Look, I'm not pretending that I'm not HERE to further my commercial interests. But it makes no difference to me how many hits we get. I still get paid because I'm paid to sell books--not to blog. If you run a blog and piss people off, they'll stop buying ads and you'll lose your income. That's why I stopped trusting these blogs and that's why I"m leaving these blogs behind...

Annie Solomon said...

I get it. Kind of a conflict of interest thing. Funny, I just heard a story about a similar thing re: print journalism. They talked about public radio, too. Well, it will be interesting to see whether more people feel the way you do and if so, whether these blogs will die a natural death because of it.

I didn't know you work in advertising. That's what I used to do. Are you on the creative or account side?

Diana Holquist said...

Creative--copywriting. I freelance for European branding agencies these days, but holy cow is the work drying up. Global drought all around. It's getting scary out there.

Michelle Rowen said...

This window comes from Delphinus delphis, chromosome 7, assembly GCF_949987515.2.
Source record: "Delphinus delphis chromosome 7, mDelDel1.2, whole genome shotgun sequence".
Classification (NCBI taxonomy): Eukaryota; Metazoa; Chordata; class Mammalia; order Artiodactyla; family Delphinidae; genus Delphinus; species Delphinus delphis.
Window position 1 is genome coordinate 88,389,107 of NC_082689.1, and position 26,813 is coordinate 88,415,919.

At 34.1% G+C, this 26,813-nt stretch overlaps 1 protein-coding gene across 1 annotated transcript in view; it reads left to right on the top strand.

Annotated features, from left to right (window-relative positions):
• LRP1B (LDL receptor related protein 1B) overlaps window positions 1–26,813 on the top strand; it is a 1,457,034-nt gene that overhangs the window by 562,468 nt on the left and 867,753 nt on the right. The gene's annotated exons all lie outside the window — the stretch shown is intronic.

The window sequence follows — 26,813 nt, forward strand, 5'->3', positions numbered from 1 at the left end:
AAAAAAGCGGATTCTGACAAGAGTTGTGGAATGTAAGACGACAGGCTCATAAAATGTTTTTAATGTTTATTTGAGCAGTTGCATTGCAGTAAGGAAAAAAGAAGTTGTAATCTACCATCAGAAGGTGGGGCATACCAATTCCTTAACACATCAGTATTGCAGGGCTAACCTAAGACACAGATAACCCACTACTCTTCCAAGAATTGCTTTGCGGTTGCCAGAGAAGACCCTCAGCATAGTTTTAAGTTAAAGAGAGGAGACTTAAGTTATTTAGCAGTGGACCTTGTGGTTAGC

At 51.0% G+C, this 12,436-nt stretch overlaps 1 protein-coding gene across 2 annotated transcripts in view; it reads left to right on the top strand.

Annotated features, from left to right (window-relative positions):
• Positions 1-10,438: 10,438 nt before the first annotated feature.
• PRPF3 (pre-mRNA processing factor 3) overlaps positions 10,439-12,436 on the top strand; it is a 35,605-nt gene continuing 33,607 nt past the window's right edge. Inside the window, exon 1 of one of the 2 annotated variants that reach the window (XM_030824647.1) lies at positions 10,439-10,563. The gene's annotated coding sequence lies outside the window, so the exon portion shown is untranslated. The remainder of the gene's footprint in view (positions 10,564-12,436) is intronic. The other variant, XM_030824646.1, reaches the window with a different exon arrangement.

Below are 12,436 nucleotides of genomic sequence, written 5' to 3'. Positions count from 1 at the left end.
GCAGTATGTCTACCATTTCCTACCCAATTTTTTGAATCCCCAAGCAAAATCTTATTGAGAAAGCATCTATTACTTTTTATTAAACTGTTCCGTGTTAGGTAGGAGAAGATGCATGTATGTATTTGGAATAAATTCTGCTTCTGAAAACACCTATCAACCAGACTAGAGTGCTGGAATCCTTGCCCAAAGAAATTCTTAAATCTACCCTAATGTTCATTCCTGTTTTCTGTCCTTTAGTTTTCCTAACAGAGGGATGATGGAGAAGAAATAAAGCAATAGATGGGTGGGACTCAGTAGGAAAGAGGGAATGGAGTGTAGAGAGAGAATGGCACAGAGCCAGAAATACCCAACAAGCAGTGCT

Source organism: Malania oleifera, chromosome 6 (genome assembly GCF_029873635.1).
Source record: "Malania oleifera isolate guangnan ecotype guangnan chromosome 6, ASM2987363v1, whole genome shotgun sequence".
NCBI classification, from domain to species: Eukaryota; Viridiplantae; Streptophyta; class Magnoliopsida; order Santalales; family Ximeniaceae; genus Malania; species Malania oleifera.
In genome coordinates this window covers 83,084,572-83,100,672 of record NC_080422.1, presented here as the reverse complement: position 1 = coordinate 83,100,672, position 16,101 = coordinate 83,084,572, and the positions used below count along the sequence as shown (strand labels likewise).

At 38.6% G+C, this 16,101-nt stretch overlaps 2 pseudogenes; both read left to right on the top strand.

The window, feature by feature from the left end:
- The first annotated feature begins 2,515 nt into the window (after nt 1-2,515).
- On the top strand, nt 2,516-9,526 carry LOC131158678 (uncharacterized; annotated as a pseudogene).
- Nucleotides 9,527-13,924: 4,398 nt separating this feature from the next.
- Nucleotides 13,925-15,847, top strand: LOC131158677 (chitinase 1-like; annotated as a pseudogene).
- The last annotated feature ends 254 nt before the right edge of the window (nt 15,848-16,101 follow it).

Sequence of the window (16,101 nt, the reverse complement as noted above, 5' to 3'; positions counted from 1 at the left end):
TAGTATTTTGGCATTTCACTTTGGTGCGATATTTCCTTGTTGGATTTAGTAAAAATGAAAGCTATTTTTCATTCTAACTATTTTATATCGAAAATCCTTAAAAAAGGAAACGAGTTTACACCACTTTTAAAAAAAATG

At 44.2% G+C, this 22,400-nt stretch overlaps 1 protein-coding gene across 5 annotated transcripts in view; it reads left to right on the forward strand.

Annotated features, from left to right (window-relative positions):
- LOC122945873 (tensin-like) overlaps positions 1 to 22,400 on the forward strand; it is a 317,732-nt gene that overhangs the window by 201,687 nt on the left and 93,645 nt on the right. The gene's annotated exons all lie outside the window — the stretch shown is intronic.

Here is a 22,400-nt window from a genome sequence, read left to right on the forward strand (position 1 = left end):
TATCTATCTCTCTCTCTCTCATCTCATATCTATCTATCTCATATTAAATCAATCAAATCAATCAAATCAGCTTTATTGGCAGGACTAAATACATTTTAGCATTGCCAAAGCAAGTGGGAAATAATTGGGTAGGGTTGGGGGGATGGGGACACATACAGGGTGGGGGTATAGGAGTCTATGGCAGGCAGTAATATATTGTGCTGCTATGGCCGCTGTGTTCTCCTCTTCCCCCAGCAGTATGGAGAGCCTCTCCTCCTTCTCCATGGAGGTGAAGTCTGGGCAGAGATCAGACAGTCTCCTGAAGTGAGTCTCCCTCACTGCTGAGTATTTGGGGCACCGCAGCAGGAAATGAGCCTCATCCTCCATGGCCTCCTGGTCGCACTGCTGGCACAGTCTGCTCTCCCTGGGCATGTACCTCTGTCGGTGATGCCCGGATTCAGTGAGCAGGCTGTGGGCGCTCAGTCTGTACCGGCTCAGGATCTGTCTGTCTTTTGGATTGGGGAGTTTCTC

I updated everyone's cover art in the sidebar. Do you think this will guilt anyone into posting more often? :-) Probably not.

Annie Solomon said...

I was in creative, too. Head copywriter. I also produced radio and TV. Did that for 12 years. Finally had to leave. It was driving me nuts...

andrea pickens said...

Hey all,

A very interesting conversation. Diana, I totally get where you are coming from. But I have to admit, I am more like Annie. I just don't have time to spend poring over blogs. I zip through a few occasionally, but just can't get that into it.

What with writing, everyday responsibilities and trying to keep my own website and internet "visibility" up there, I'm surprised my head doesn't explode.

And Michelle, thanks for keeping things current! Yes, we need to shake a stick at people to post more.

Diana Holquist said...

Annie--Yeah. I was thrilled to leave full-time advertising and also miss it. (At least the pay checks...) We'll have to chat sometime about the good old days.

Oh, Andrea. I wish I had your self-control. I keep finding more and more things to waste time on.